Erick Winston and Diego Moreda [Technical Writer: Abigail Cross]
In Qiskit 0.6, we have updated the interface for backends and jobs. In this post, we will review the core components of Qiskit’s backend framework, using examples to guide you through its advanced features.
The new interface has three parts: the
backend, and the
provider: accesses backends and provides backend objects
backend: runs the quantum circuit
job: keeps track of the submitted job
A Provider is an entity that provides access to a group of different backends (for example, backends available through IBM Q). It interacts with those backends to, for example, find out which ones are available, or retrieve an instance of a particular backend.
A provider inherits from
BaseProvider and implements the methods:
backends(): returns all backend objects known to the provider.
get_backend(name): returns the named backend.
Aer: provides access to several simulators that are included with Qiskit and run on your local machine.
IBMQ: implements access to cloud-based backends — simulators and real quantum devices — hosted on IBM Q.
For instance, to get the list of backends from local,
will print a list containing the names of the local backends, similar to:
If you already know the name of the backend you want, you can access an instance of it using:
backend = Aer.get_backend('qasm_simulator')
New in 0.6 are also methods to simplify the handling of credentials for the IBMQ provider. They avoid some of the issues which were seen previously when storing credentials in a
save_account(token, url=QE_URL, **kwargs): Authenticate a new IBMQ account and save credentials to disk for use in a future session.
enable_account(token, url=QE_URL, **kwargs): Authenticate a new IBMQ account and add for use during this session.
active_accounts(): List all accounts active in current session.
load_accounts(**kwargs): Load IBMQ accounts found on system into the current session.
stored_accounts(): List all accounts stored to disk.
disable_accounts(**kwargs): Disable account in current session.
delete_accounts(**kwargs): Delete saved account from disk.
Backends represent either a simulator or a real quantum computer, and are responsible for running quantum circuits and returning results. They take in a
qobj as input, which is a quantum object and the result of the compilation process, and they return a
BaseJob object. This object allows asynchronous running of jobs for retrieving results from a backend when the job is completed.
At a minimum, backends use the following methods, inherited from
run(qobj): Submits the
qobjfor running and returns a
configuration(): Returns the backend configuration dictionary, which describes how the backend is configured (such as its topology or native gate set).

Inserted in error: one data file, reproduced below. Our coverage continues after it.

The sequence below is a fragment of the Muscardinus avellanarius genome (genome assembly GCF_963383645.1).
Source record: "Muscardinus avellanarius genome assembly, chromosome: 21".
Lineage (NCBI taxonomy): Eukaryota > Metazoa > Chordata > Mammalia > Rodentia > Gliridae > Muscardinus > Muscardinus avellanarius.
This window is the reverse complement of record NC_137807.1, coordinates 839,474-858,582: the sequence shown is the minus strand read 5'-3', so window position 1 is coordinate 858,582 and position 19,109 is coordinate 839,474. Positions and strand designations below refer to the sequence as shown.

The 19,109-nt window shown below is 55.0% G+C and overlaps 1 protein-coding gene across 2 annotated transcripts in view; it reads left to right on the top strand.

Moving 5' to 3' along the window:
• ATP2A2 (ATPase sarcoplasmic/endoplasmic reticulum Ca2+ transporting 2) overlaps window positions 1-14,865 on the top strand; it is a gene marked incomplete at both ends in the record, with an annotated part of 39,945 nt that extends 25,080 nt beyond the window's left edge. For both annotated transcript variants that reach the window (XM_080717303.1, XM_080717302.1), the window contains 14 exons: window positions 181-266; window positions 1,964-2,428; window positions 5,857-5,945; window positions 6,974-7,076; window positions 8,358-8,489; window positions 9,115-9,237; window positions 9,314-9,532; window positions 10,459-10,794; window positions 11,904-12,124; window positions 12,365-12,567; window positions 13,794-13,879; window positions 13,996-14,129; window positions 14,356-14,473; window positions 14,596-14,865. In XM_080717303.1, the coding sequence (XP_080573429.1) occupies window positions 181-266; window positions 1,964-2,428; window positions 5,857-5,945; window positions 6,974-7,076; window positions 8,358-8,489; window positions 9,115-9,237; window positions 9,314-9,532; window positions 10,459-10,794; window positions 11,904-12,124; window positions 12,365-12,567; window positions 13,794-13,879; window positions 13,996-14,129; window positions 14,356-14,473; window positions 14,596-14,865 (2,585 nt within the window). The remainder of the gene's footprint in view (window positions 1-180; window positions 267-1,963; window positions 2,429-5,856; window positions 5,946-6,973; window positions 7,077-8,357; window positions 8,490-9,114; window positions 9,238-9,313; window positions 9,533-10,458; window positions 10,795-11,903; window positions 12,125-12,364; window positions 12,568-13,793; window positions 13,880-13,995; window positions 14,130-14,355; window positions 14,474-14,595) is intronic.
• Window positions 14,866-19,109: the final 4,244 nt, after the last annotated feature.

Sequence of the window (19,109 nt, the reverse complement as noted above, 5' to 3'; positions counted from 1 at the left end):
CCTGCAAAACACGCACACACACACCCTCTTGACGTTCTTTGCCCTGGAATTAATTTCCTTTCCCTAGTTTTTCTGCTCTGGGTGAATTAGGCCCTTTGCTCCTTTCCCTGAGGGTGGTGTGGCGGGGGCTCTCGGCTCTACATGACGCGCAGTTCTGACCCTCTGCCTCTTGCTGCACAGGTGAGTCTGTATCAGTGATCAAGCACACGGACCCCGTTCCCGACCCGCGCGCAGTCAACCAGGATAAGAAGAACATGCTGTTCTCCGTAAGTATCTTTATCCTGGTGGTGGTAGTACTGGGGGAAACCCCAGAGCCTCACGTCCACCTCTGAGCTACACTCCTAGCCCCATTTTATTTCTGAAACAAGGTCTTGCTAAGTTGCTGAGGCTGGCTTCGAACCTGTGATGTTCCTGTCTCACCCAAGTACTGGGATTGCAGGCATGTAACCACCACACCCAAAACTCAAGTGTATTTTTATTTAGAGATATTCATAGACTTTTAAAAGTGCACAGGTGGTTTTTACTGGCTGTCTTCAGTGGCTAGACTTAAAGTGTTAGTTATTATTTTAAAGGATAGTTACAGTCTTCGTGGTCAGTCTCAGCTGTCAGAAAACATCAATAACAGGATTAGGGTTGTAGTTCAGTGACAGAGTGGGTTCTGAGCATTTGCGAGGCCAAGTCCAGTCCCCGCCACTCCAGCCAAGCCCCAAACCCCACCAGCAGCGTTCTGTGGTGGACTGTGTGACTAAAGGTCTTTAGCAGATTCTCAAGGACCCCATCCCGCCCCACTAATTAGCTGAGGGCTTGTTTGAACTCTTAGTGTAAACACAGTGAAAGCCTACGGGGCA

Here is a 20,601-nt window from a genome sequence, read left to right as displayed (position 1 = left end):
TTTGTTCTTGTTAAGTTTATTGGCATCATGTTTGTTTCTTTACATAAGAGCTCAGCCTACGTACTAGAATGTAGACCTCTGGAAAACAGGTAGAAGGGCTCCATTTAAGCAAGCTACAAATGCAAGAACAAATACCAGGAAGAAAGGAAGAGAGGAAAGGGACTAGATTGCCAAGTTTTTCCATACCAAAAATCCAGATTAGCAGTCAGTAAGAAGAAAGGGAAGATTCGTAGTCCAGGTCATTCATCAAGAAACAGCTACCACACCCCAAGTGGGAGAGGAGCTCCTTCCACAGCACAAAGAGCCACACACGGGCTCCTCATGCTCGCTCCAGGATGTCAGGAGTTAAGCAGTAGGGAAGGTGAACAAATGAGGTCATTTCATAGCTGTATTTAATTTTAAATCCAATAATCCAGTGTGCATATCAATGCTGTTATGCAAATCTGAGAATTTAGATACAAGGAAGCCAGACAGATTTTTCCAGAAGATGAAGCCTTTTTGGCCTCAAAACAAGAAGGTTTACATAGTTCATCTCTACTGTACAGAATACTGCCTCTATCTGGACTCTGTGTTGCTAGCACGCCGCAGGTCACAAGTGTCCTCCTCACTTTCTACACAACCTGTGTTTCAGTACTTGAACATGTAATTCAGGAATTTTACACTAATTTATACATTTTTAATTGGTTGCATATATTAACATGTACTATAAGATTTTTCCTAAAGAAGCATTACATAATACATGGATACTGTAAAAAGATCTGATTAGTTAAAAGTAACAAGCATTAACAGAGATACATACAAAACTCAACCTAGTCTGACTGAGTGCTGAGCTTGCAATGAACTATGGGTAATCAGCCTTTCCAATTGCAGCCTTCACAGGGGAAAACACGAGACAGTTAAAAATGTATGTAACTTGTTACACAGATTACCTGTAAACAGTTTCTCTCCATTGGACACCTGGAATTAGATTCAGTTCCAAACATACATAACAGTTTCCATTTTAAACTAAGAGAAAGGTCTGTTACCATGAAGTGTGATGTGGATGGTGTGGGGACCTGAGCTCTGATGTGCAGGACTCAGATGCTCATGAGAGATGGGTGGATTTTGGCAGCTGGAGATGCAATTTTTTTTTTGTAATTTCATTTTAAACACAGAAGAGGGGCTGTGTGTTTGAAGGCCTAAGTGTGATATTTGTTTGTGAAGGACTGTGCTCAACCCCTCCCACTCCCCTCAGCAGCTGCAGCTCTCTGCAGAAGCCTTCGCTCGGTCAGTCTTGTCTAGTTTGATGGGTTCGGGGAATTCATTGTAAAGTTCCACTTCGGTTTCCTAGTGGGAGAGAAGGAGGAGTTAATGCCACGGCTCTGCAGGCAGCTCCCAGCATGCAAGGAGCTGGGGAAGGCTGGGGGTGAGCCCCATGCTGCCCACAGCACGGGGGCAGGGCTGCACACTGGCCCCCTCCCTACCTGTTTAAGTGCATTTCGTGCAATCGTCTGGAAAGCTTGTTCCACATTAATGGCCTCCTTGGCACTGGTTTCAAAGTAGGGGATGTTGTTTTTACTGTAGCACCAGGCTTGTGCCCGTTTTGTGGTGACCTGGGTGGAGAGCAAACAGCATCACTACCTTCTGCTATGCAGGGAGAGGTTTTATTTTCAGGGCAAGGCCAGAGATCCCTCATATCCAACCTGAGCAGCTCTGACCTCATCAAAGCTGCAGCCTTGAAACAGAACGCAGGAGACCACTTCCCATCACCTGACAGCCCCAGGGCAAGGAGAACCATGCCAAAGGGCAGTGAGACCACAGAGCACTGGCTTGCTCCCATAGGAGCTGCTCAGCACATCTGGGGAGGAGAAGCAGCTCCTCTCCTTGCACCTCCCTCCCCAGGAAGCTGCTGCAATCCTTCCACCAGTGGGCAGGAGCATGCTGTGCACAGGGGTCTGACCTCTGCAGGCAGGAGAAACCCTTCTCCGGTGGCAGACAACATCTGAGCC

properties(): A dictionary of backend specific properties.
name(): The name of the backend.
status(): A dictionary of the backend’s status, such as how many jobs it has queued.
Each backend class can also include backend-specific functionality. For example, since the IBM Q backends are accessed through the cloud, they provide the following methods for retrieving job instances between login sessions — for instance, when the queue for the devices is longer than one wants to keep a Python session running:
jobs(limit=50, skip=0, status=None, db_filter=None): Returns a list of jobs. The list starts at index
skipand may include up to
retrieve_job(job_id): Returns the job matching
Job instances can be thought of as the “ticket” for a submitted job. They find out the execution’s state at a given point in time (for example, if the job is queued, running, or has failed) and also allow control over the job. They have the following methods:
result(): This is a blocking call that returns a
Resultobject. Depending on implementation, it may wait indefinitely, or give up after a timeout.
status(): Returns a
cancel(): Attempts to cancel the job. Returns
backend(): The backend instance which created the job.
job_id(): a string the IBM Q API uses to identify the job.
ibmq jobs can also report:
creation_date(): The date the job was created.
queue_position(): An estimate of the position of the job on the server queue.
error_message(): A message from the API if an error was encountered with the job.
This initial example demonstrates the different components of the module, focused on an Aer backend. After building the circuit, the Aer provider is queried for a backend named “qasm_simulator”. The circuit is compiled into a Qobj, which is then submitted to the backend and returns a
Job. Once the job is completed, the results are obtained and printed.
Please note that, for conciseness, the following examples assume that the
qobjvariable is initialized in the same way as in the simple example above.
Using jobs from a remote provider asynchronously
This example delves a little deeper into how the asynchronicity of the Jobs can be used. The call where the circuit is sent to the backend (
backend.run()) is not blocking; the execution of your program continues while the processing of the job is done in the background.
In this snippet, a simple printing of the job status and estimated queue position is performed, but depending on your needs, this asynchronous feature can be used for tailoring the flow of your application, and is suited for scenarios where full control over the jobs is necessary.
Running parallel execution of jobs
This example shows submitting several jobs in parallel and processing results as they become available.
Qiskit’s new backend framework simplifies running complex experiments and provides a straightforward method of expanding to new backends. Try it out and let us know what you think!